HONOLULU (KHON2) — The increasing presence of the drug “fentanyl” across the islands is prompting more first responders to carry naloxone nasal spray, it is a treatment that stops a drug overdose and could come in handy during an accidental exposure, as many times, emergency personnel enter risky situations. 

The Department of Health said last year’s deaths from synthetic opioid-related overdoses were the highest in 23 years with 41 recorded deaths. That surpasses the 34 deaths in 2020 and the 19 fatal overdoses in 2019. 

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In recent weeks, the Hawaii County Police Department tracked an increase of rainbow fentanyl in pill form. Captain Thomas Shopay said fentanyl can be found in various forms. 

Shopay said, “We are seeing seizures of illicit fentanyl, in our communities, in various forms, pills, powders mixed with other types of drugs.”

High doses of fentanyl could be fatal and many times victims unknowingly consume the drug. 

Naloxone nasal sprays started to be issued to Hawaii County police officers last year and at least one officer has administered them themselves. 


The police officers union said the officer administered naloxone after responding to a fatal overdose, where fentanyl was believed to be involved. The officer felt symptoms and went to the hospital out of caution. Fentanyl was not found in the officer’s system, but the incident served as a reminder of the dangers associated with the drug.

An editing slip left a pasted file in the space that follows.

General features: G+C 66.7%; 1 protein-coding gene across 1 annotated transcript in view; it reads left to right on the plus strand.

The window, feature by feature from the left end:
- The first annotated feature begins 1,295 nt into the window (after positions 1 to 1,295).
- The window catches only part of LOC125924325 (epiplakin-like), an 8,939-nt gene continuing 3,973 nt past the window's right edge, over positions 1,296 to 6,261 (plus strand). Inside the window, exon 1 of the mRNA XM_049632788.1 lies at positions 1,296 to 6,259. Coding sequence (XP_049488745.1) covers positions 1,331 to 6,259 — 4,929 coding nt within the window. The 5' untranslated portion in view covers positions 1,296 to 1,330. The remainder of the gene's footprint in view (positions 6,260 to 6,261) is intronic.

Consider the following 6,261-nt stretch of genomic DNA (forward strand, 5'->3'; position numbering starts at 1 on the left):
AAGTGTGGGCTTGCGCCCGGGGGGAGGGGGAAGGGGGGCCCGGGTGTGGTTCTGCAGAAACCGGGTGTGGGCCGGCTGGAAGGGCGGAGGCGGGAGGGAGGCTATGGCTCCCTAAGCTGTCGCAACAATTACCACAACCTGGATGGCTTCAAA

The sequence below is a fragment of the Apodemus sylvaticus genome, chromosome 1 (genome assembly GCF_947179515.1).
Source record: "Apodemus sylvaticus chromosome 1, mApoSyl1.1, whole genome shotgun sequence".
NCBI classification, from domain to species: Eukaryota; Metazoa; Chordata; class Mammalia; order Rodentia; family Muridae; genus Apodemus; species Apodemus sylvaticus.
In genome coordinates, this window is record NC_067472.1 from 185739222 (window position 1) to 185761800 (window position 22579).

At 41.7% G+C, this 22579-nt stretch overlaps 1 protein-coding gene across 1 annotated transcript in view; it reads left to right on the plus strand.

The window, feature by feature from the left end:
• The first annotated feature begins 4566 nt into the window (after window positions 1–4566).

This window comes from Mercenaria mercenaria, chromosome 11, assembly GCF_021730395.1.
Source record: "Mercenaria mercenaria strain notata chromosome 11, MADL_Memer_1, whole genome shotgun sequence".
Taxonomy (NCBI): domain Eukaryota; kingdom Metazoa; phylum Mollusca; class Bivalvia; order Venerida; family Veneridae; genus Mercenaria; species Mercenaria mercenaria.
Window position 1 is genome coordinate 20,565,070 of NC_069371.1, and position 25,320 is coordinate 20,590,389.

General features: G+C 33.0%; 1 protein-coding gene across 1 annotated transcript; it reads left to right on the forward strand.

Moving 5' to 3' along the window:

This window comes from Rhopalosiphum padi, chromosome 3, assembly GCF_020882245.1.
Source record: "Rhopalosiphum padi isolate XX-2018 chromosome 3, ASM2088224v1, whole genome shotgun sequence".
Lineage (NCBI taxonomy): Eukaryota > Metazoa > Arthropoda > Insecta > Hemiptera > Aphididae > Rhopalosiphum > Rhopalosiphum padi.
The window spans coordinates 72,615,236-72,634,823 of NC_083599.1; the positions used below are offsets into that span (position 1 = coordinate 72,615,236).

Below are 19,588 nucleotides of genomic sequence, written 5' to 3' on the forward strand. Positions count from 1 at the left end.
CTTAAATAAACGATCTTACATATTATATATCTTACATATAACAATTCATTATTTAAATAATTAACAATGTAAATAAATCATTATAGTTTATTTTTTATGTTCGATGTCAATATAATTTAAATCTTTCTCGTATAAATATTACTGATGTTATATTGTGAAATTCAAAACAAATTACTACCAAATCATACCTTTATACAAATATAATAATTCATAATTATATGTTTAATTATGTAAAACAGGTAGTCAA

“If any officers should come into an environment where they feel that there is that exposure, they can self administer,” Shopay said. “Or another officer can administer it to that individual if they are feeling some type of symptoms.”

Meanwhile, other agencies are also starting to issue naloxone to their staff. The Honolulu Fire Department began training its firefighters on the use of the treatment, with full implementation expected to begin in November. 

Honolulu Emergency Service Department Director Dr. Jim Ireland said naloxone was formerly administered by paramedics through injection, but the nasal spray form now makes it easier and more accessible for anyone to use during an emergency.

He said paramedics have been called for possible overdoses, only to find the patient already breathing after someone administered naloxone. 

“Just a couple of weeks ago we had a call for a person who wasn’t breathing potentially in cardiac arrest from a narcotic overdose, heroin in this case,” Ireland said. “And the friend administered the Narcan so when the paramedics arrived just a few minutes after the 911 call he had already started breathing again.”

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Ireland suspects naloxone will only become more accessible to the public moving forward, as the threat of narcotics like fentanyl only seems to increase.